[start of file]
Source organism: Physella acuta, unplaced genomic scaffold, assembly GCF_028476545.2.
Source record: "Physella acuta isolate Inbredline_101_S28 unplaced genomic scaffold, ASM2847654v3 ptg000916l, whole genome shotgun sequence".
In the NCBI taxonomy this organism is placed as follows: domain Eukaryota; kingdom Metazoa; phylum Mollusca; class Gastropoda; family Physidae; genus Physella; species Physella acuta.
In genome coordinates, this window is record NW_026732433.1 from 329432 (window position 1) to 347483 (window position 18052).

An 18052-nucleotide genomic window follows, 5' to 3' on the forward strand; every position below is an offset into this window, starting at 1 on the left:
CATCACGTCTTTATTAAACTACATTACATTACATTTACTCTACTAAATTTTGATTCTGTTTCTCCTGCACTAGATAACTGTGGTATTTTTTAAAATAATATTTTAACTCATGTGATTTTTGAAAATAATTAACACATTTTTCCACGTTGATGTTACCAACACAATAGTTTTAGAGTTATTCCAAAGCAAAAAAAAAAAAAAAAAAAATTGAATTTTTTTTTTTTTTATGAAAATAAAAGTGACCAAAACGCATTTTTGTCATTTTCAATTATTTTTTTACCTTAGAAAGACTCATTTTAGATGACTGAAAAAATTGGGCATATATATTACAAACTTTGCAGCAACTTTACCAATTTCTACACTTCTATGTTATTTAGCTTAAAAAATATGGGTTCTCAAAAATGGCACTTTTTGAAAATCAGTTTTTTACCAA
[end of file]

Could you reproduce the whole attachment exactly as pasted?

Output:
Source organism: Physella acuta, unplaced genomic scaffold, assembly GCF_028476545.2.
Source record: "Physella acuta isolate Inbredline_101_S28 unplaced genomic scaffold, ASM2847654v3 ptg000916l, whole genome shotgun sequence".
In the NCBI taxonomy this organism is placed as follows: domain Eukaryota; kingdom Metazoa; phylum Mollusca; class Gastropoda; family Physidae; genus Physella; species Physella acuta.
In genome coordinates, this window is record NW_026732433.1 from 329432 (window position 1) to 347483 (window position 18052).

An 18052-nucleotide genomic window follows, 5' to 3' on the forward strand; every position below is an offset into this window, starting at 1 on the left:
CATCACGTCTTTATTAAACTACATTACATTACATTTACTCTACTAAATTTTGATTCTGTTTCTCCTGCACTAGATAACTGTGGTATTTTTTAAAATAATATTTTAACTCATGTGATTTTTGAAAATAATTAACACATTTTTCCACGTTGATGTTACCAACACAATAGTTTTAGAGTTATTCCAAAGCAAAAAAAAAAAAAAAAAAAATTGAATTTTTTTTTTTTTTATGAAAATAAAAGTGACCAAAACGCATTTTTGTCATTTTCAATTATTTTTTTACCTTAGAAAGACTCATTTTAGATGACTGAAAAAATTGGGCATATATATTACAAACTTTGCAGCAACTTTACCAATTTCTACACTTCTATGTTATTTAGCTTAAAAAATATGGGTTCTCAAAAATGGCACTTTTTGAAAATCAGTTTTTTACCAA